Resources to learn more:
Providing Newborn Hearing Screens / Rescreens in the Pediatric Office
According to AAP guidelines, "Except in rare circumstances, medical homes should NOT conduct the initial newborn hearing screening. 'Rescreening in the medical office comes with an important obligation to report all normal and abnormal screening results to the EHDI system'." Detailed information about screening or rescreening in the medical home can be found on the APP website link above or through the following documents:
The Audiological Evaluation
All infants who do not pass their newborn hearing screen and an out-patient rescreen in one or both ears need and audiological evaluation by a pediatric audiologist. Ideally, this evaluation should be completed prior to three months of age. To expedite the diagnosis, it is important to refer families to an audiologist who has the equipment and expertise to provide the complete test battery that is listen in the graphic above.
The audiological evaluation should not be repeatedly postponed solely due to middle ear dysfunction. The recommended procedures can determine the impact of middle ear fluid on the infant's hearing and identify if a sensorineural hearing loss is also present.
Finding an Audiologist
Many Ear, Nose and Throat (ENT) physicians (otolaryngologists) and audiology offices only have equipment to provide an OAE hearing screen for infants. There are only a few offices throughout the state that can provide all of the tests listed above. The EHDI-PALS directory may be used to help find an appropriate facility. It must be noted the profiles are self-reported and may not be current. Select up to three offices and click the "compare" button to see when and audiologist's profile was created. Before referring a family, confirm the office is able to provide each test listed at the top of this page.
Reporting Screening and Diagnostic Test Reults to Nevada EHDI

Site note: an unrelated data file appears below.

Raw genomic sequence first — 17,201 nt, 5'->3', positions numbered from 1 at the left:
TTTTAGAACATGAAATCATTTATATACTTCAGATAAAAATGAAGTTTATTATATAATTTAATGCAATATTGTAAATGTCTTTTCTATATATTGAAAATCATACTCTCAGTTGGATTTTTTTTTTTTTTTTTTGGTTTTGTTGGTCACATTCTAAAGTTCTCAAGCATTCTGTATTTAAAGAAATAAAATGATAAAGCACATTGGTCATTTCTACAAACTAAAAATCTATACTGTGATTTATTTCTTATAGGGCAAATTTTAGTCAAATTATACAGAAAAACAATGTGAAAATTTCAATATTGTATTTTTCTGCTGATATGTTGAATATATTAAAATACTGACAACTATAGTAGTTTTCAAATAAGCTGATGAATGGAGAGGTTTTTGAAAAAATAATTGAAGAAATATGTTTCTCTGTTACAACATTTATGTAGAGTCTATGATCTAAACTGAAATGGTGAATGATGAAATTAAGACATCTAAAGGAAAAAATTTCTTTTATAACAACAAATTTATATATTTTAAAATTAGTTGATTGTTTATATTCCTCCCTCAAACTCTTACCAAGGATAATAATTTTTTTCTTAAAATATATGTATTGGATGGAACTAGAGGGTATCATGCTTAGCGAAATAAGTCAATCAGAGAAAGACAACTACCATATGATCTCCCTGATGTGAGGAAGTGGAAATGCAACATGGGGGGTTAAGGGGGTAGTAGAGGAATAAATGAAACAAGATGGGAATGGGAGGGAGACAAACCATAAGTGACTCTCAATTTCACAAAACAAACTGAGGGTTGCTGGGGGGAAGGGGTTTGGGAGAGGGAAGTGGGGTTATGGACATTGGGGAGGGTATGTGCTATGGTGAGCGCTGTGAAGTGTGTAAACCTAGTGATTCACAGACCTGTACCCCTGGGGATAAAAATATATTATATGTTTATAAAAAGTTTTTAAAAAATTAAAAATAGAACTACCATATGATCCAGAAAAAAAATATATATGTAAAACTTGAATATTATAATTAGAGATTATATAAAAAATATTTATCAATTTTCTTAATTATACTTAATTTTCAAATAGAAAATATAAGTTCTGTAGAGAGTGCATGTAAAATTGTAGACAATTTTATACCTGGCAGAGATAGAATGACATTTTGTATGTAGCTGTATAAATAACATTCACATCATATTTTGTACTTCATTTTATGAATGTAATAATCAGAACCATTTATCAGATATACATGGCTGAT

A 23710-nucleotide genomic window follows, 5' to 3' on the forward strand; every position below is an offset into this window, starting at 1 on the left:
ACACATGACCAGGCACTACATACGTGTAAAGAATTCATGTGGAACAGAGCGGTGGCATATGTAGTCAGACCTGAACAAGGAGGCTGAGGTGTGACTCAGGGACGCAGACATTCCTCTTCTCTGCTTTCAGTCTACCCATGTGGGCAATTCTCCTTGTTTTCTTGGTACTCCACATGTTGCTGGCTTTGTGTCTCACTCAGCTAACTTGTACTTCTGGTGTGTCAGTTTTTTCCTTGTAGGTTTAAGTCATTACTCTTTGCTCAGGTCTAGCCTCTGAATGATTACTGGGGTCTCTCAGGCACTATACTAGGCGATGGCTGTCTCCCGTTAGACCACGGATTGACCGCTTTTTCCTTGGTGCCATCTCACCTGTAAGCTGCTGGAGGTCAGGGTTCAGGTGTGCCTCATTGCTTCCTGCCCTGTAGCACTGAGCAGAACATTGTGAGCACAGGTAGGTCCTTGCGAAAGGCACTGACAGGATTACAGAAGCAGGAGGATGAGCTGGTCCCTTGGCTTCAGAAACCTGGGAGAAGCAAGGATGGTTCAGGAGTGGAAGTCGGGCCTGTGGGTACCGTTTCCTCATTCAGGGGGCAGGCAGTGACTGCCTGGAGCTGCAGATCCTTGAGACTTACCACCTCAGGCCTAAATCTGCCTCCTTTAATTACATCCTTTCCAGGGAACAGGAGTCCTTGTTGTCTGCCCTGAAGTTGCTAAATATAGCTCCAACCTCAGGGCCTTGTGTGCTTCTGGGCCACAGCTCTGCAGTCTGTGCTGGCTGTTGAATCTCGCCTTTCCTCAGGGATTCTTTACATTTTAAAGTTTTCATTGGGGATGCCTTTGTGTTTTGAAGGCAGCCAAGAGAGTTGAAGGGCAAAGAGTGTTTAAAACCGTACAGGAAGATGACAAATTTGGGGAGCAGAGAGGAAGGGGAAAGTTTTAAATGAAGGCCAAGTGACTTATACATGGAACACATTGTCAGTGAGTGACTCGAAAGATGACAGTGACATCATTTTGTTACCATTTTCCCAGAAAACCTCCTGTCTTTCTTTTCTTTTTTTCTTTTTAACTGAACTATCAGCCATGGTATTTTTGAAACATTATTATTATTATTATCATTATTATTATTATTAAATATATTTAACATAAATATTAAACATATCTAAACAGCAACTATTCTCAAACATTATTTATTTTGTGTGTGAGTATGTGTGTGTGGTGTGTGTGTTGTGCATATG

Physicians, audiologists, and other persons or entities performing a newborn hearing screen, rescreen, or performing a diagnostic hearing assessment following-up on a newborn hearing screen which was not passed, is obligated to report those results to the Nevada EHDI Program. Please report data by filling out and faxing the following forms:
Referring Children For Early Intervention
Nevada Early Intervention Services (NEIS) provides family-centered multidisciplinary diagnostic and early intervention services. Staff includes developmental specialists, a pediatrician, speech, physical and occupational therapists, nutritionists, audiologists and social workers. Several specialty clinics are offered such as genetics and metabolic clinics. All services are provided at no cost to the family.
The Individuals with Disabilities Education Act (IDEA), Sec. 303.321, requires that individuals who diagnose a child with permanent hearing loss make a referral directly to their Part C early intervention agency within seven working days. In Nevada, children with any degree of permanent hearing loss in one or both ears are automatically eligible for early intervention services. Referrals can be made by phone or fax at the numbers below.